United States District Court, N.D. Georgia, Atlanta Division
OPINION AND ORDER
WILLIAM S. DUFFEY JR. UNITED STATES DISTRICT JUDGE.
matter is before the Court on Magistrate Judge Justin S.
Anand's Final Report and Recommendation 
(“R&R”), recommending that Movant Edgar
Cruz's (“Cruz”) Motion under 28 U.S.C. §
2255 to Vacate, Set Aside, or Correct Sentence by a Person in
Federal Custody  (“§ 2255 Motion”) be
denied and that a certificate of appealability be denied.
Also before the Court are Cruz's Objections to Magistrate
Judge's Report and Recommendation 
August 2, 2011, a grand jury, in the Northern District of
Georgia, returned an Indictment  charging Cruz with one
count of possession with intent to distribute at least 5
kilograms of cocaine (Count 1), one count of possession with
intent to distribute at least 500 milligrams of
methamphetamine (Count 2), one count of possession of a
firearm in furtherance of the offenses charged in Counts 1
and 2 (Count 3), one count of possession of a firearm by a
convicted felon (Count 4), and one count of illegal re-entry
into the United States (Count 5). ().
February 12, 2013, Cruz entered into a written plea agreement
and pled guilty to Counts 2 and 3 of the Indictment. (;
[68.1]; ). His Guilty Plea and Plea Agreement [68.1]
included the following “Limited Waiver of Appeal”
LIMITED WAIVER OF APPEAL: To the maximum extent permitted by
federal law, the Defendant voluntarily and expressly waives
the right to appeal his conviction and sentence and the right
to collaterally attack his conviction and sentence in any
post-conviction proceeding (including, but not limited to,
motions filed pursuant to 28 U.S.C. § 2255) on any
ground, except that the Defendant may file a direct appeal of
an upward departure or a variance from the sentencing
guideline range as calculated by the district court. The
Defendant understands that this Plea Agreement does not limit
the Government's right to appeal, but if the Government
initiates a direct appeal of the sentence imposed, the
Defendant may file a cross-appeal of that same sentence.
([68.1] at 10-11). Cruz signed the plea agreement, ([68.1] at
12), and separately signed the following addendum:
I have read the Indictment against me and have discussed it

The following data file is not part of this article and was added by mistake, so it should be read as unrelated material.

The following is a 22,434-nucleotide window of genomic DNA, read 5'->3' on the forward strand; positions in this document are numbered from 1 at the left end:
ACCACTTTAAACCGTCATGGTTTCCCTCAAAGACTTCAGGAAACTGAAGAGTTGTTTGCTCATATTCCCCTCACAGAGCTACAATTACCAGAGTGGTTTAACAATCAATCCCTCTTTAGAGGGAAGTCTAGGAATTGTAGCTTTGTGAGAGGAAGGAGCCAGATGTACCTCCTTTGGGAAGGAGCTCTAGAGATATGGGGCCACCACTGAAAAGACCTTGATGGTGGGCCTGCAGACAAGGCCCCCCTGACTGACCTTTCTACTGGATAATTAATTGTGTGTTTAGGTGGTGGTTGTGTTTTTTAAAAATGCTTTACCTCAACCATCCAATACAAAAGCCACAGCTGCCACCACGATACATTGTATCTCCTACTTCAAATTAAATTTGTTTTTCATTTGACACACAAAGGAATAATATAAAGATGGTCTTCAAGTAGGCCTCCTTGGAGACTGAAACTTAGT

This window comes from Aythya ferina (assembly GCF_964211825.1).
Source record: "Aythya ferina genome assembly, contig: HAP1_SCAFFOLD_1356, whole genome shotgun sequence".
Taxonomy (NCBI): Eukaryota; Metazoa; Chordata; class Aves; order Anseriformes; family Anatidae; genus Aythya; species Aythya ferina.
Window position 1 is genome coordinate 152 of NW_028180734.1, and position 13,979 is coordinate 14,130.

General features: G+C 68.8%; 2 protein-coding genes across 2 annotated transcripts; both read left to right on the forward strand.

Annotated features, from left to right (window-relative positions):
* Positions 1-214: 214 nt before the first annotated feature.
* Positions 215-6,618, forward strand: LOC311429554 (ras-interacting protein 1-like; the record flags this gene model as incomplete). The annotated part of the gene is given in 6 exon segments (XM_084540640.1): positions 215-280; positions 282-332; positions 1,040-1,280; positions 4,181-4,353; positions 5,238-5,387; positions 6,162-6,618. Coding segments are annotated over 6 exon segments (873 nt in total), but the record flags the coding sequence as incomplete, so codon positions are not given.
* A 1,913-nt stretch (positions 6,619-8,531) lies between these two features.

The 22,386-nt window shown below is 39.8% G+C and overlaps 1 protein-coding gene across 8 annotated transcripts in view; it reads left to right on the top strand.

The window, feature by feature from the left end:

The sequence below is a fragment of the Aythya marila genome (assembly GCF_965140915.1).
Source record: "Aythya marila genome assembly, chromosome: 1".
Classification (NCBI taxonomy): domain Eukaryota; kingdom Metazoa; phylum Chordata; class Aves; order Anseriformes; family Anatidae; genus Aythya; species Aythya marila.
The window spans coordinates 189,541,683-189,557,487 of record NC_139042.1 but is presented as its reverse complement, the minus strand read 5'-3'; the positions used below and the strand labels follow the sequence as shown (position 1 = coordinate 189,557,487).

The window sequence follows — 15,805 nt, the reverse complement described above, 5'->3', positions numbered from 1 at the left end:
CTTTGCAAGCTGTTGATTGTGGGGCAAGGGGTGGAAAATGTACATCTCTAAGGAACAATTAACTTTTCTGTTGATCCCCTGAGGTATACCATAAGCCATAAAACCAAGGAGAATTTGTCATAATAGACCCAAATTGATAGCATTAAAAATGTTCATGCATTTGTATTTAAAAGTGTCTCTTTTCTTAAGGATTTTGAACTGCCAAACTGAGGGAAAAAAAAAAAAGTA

with my attorney. I understand the charges and the elements
of each charge that the Government would have to prove to
convict me at a trial. I have read the foregoing Plea
Agreement and have carefully reviewed every part of it with
my attorney. I understand the terms and conditions contained
in the Plea Agreement, and I voluntarily agree to them. I
also have discussed with my attorney the rights I may have to
appeal or challenge my conviction and sentence, and I
understand that the appeal waiver contained in the Plea
Agreement will prevent me, with the narrow exceptions stated,
from appealing my conviction and sentence or challenging my
conviction and sentence in any post-conviction proceeding. No
one has threatened or forced me to plead guilty, and no
promises or inducements have been made to me other than those
discussed in the Plea Agreement. The discussions between my
attorney and the Government toward reaching a negotiated plea
in this case took place with my permission. I am fully
satisfied with the representation provided to me by my
attorney in this case.
([68.1] at 13).
February 12, 2013, plea hearing, Cruz made the following
representations to the court:
(1) He understood the trial rights he was forfeiting by
pleading guilty. ( at 5-12).
(2) He understood his plea agreement, he had not received any
threats or promises-other than those in the plea
agreement-inducing him to plead guilty, and he had not
received any instruction or suggestion that he should tell
the court, at the plea hearing, anything other than the
truth. ( at 12-18).
(3) He understood the elements of the offenses to which he
was pleading guilty, and he understood what the government
was required to prove to convict him. ( at 21-23).
(4) He was factually guilty of the offenses to which he was
pleading guilty. ( at 37-41).
(5) He understood that the sentencing range for his drug
trafficking conviction was from 10 years to life in prison,
and that the sentencing range for his firearm conviction was
from 5 years to life in prison. ( at 23-24).
(6) He understood that the court was not bound by the
sentence recommended by the government or the sentencing
guidelines. ( at 25-29, 33-35).
(7) He understood that, under the appeal waiver in his plea
agreement, he was, subject to limited exceptions, waiving his
right to challenge his conviction or sentence on direct
appeal or in collateral proceedings. ( at 29-31).
(8) He was satisfied with his counsel's representation.
( at 20-21).
court accepted Cruz's guilty plea as knowing and
voluntary, and sentenced him to 208 months in prison . (
at 43-44; ...